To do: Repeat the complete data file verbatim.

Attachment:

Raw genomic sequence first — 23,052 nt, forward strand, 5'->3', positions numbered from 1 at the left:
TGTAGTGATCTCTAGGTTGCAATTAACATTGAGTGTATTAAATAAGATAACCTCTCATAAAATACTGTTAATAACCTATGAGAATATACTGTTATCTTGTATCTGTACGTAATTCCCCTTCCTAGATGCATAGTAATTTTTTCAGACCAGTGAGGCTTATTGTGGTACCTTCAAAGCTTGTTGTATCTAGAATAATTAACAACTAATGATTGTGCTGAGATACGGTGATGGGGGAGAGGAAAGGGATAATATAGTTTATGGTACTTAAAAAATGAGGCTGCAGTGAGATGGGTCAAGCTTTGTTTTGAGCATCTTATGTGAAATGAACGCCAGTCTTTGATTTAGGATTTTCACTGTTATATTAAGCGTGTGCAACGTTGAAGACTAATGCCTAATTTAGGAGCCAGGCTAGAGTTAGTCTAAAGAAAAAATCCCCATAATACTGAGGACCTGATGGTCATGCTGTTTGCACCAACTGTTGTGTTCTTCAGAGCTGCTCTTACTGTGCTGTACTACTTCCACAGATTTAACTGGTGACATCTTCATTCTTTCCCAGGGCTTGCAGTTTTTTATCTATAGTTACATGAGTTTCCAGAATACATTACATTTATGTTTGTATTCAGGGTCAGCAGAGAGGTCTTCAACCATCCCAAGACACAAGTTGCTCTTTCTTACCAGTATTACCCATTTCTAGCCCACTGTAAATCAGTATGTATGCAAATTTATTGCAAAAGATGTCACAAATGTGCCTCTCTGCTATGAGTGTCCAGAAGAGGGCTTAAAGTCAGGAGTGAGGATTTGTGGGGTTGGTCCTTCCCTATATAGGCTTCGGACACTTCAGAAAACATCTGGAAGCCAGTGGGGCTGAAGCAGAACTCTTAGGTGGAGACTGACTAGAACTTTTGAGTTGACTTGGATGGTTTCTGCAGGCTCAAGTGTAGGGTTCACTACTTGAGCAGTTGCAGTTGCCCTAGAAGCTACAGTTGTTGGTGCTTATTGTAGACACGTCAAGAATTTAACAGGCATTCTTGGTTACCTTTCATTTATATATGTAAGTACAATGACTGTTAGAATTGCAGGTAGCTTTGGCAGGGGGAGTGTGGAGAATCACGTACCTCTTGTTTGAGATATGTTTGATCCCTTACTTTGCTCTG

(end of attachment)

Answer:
Raw genomic sequence first — 23,052 nt, forward strand, 5'->3', positions numbered from 1 at the left:
TGTAGTGATCTCTAGGTTGCAATTAACATTGAGTGTATTAAATAAGATAACCTCTCATAAAATACTGTTAATAACCTATGAGAATATACTGTTATCTTGTATCTGTACGTAATTCCCCTTCCTAGATGCATAGTAATTTTTTCAGACCAGTGAGGCTTATTGTGGTACCTTCAAAGCTTGTTGTATCTAGAATAATTAACAACTAATGATTGTGCTGAGATACGGTGATGGGGGAGAGGAAAGGGATAATATAGTTTATGGTACTTAAAAAATGAGGCTGCAGTGAGATGGGTCAAGCTTTGTTTTGAGCATCTTATGTGAAATGAACGCCAGTCTTTGATTTAGGATTTTCACTGTTATATTAAGCGTGTGCAACGTTGAAGACTAATGCCTAATTTAGGAGCCAGGCTAGAGTTAGTCTAAAGAAAAAATCCCCATAATACTGAGGACCTGATGGTCATGCTGTTTGCACCAACTGTTGTGTTCTTCAGAGCTGCTCTTACTGTGCTGTACTACTTCCACAGATTTAACTGGTGACATCTTCATTCTTTCCCAGGGCTTGCAGTTTTTTATCTATAGTTACATGAGTTTCCAGAATACATTACATTTATGTTTGTATTCAGGGTCAGCAGAGAGGTCTTCAACCATCCCAAGACACAAGTTGCTCTTTCTTACCAGTATTACCCATTTCTAGCCCACTGTAAATCAGTATGTATGCAAATTTATTGCAAAAGATGTCACAAATGTGCCTCTCTGCTATGAGTGTCCAGAAGAGGGCTTAAAGTCAGGAGTGAGGATTTGTGGGGTTGGTCCTTCCCTATATAGGCTTCGGACACTTCAGAAAACATCTGGAAGCCAGTGGGGCTGAAGCAGAACTCTTAGGTGGAGACTGACTAGAACTTTTGAGTTGACTTGGATGGTTTCTGCAGGCTCAAGTGTAGGGTTCACTACTTGAGCAGTTGCAGTTGCCCTAGAAGCTACAGTTGTTGGTGCTTATTGTAGACACGTCAAGAATTTAACAGGCATTCTTGGTTACCTTTCATTTATATATGTAAGTACAATGACTGTTAGAATTGCAGGTAGCTTTGGCAGGGGGAGTGTGGAGAATCACGTACCTCTTGTTTGAGATATGTTTGATCCCTTACTTTGCTCTG